Economic operators, as well as relevant government ministries and agencies responsible for trade in the West African Nation of Niger, are calling on Ghana to come to their aid and rescue them from over taxation, intimidation, harassment and unfair treatment, regarding import and export trade in the hands of port operators in neighboring francophone countries like, Benin, Togo and Abidjan.
Niger and the two other neighbours – Mali and Burkina Faso – are the three main land locked countries (LLC) in the West Africa sub-region, who are traditionally aligned in using the seaports of fellow Francophone countries in Dakar, Guinea, Abidjan, Lome and Cotonou to participate in international trade.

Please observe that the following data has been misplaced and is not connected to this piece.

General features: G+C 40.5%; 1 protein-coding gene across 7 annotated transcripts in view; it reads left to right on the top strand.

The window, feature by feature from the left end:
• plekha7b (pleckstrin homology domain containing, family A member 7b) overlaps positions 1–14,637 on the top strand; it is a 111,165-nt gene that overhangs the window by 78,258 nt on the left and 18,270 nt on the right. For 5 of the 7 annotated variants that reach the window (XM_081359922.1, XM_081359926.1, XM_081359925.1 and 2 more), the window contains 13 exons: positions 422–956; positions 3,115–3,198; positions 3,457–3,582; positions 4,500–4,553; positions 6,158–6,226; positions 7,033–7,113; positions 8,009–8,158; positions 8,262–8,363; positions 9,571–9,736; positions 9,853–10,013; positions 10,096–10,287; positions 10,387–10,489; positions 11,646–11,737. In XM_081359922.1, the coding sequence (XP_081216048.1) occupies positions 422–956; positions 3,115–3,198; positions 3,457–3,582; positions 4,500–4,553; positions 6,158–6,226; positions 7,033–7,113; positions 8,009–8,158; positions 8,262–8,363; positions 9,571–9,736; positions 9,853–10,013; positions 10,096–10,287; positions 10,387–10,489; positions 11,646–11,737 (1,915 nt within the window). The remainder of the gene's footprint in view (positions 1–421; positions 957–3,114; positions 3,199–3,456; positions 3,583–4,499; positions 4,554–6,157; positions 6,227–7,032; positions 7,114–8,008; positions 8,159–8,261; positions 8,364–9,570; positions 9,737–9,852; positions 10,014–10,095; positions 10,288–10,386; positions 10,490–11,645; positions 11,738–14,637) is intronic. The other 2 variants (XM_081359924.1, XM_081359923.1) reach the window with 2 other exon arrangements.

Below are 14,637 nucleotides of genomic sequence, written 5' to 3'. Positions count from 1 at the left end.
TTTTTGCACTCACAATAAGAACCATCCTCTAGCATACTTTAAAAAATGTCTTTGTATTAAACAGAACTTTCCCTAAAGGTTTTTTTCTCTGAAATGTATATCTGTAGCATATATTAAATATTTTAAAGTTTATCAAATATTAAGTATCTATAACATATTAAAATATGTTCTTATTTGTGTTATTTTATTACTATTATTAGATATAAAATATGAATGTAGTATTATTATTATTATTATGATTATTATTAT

However, due to inefficiencies, high cost of operations, poor transportation networks, delays and political instability in these countries, economic operators in the LLCs have realised the need to diversify their use of seaports in the sub-region to impact positively in the lives of their citizenry.
As a result of this new trend, Burkina Faso, for instance, has been a major trade partner with the two sea ports of Ghana in the last few years, with four out of its top five importers using Ghana’s sea port and growing traffic of 6,274,004mt, representing 57% of total transit traffic on the Ghanaian corridor.
It appears the opportunities that abound on the Ghanaian corridor and its sea ports is fast receiving acknowledgment throughout the Sahelian Region, as economic operators and governmental institutions request Ghana to avail itself to capture the Nigerian transit market.